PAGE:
A fun fact: I have traveled to over 40 countries, which is how the idea for the Etho evolved into what it is today - through seeing both amazing products around the world as well as extreme poverty in mass. In my free time, I snowboard, skateboard, learn Spanish and play soccer (albeit very poorly).
What are you currently working on?
I spend most of my time working on The Etho because I am passionate about our mission to end extreme poverty. From an early age, I have been concerned about extreme poverty in developing countries, even before I fully understood all the issues around it. I am trying to further educate myself about the root causes of poverty, and I definitely believe business is the only sustainable solution.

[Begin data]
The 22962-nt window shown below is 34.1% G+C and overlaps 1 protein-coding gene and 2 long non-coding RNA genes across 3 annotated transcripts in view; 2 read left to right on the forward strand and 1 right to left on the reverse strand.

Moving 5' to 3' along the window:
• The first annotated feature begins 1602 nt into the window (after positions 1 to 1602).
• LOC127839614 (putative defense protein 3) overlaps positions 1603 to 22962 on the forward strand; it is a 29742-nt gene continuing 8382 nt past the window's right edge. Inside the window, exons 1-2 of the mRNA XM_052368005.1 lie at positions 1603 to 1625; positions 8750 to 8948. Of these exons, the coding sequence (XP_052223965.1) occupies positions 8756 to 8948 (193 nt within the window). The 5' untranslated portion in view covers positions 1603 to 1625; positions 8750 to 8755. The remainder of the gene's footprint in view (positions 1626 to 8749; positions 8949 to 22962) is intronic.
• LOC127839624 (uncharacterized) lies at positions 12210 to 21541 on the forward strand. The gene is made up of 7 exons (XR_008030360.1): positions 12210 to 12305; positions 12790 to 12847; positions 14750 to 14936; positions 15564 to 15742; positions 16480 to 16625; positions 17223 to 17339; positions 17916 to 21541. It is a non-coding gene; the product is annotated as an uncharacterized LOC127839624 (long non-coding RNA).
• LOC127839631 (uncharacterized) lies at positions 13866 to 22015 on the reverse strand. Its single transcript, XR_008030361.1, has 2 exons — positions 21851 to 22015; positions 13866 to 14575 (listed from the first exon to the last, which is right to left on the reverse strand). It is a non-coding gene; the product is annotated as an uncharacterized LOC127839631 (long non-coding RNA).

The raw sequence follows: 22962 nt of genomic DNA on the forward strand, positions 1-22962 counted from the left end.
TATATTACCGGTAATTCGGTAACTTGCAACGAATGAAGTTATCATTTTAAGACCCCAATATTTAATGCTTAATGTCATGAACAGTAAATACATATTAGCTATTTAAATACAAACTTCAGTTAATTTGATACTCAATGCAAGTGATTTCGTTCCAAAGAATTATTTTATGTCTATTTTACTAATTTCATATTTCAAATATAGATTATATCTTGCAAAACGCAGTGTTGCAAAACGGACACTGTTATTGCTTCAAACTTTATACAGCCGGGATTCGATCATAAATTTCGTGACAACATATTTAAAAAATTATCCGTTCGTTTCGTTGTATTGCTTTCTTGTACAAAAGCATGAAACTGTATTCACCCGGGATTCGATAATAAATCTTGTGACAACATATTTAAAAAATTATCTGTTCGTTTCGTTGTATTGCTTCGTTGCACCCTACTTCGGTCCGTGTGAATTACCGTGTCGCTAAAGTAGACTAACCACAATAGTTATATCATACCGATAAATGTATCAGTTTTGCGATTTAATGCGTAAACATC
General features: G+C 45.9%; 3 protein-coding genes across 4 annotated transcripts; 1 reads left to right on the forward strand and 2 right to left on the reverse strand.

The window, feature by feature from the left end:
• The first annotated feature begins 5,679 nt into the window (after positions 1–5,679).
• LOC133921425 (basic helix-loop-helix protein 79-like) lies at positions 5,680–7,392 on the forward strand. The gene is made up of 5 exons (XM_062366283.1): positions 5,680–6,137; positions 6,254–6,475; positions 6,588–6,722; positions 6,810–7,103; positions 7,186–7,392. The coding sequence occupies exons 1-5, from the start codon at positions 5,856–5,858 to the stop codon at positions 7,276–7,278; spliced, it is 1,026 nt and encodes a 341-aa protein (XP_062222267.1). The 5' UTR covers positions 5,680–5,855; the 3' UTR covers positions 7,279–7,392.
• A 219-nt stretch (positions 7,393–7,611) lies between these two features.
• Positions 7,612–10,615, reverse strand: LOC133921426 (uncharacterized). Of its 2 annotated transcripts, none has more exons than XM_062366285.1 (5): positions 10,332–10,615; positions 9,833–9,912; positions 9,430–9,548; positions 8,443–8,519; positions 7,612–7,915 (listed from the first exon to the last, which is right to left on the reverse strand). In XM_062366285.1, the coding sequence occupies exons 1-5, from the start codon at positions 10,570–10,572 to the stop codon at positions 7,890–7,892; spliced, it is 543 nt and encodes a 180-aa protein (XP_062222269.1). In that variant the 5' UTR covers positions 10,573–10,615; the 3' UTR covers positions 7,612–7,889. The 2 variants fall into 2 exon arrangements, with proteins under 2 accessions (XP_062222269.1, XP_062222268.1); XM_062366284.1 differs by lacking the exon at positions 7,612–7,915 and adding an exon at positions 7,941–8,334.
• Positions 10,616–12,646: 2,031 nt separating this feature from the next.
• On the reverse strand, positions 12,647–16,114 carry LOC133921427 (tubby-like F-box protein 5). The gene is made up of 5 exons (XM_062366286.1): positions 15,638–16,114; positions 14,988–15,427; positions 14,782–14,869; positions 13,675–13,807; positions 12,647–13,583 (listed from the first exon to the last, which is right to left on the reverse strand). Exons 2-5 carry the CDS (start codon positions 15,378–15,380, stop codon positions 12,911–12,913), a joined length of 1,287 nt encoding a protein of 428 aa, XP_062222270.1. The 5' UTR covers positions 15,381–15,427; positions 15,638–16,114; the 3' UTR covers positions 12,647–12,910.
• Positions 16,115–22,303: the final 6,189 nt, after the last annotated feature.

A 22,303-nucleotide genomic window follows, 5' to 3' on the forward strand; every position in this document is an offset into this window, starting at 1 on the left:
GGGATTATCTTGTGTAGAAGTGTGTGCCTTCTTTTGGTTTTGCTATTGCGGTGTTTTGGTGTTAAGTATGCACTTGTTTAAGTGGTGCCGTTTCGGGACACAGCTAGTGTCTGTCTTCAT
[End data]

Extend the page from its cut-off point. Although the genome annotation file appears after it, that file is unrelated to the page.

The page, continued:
I have learned that even a marginal increase in the price of a product can create a living wage all the way down the supply chain. It is a common misconception that consumers would need to pay significantly more for ethical products, but the Clean Clothes Campaign actually claims that a garment worker’s wage is only 1 to 3 percent of the total cost of most clothing. The impetus, then, is on brands to pay their workers a living wage: studies show that it would cost H&M less than 2 percent of its $2 billion profit in 2016 to pay all its Cambodian workers the additional $78 per month they need to achieve a living wage. Since consumers are increasingly willing to pay slightly more for high-quality ethical products, this living wage contribution is more than possible.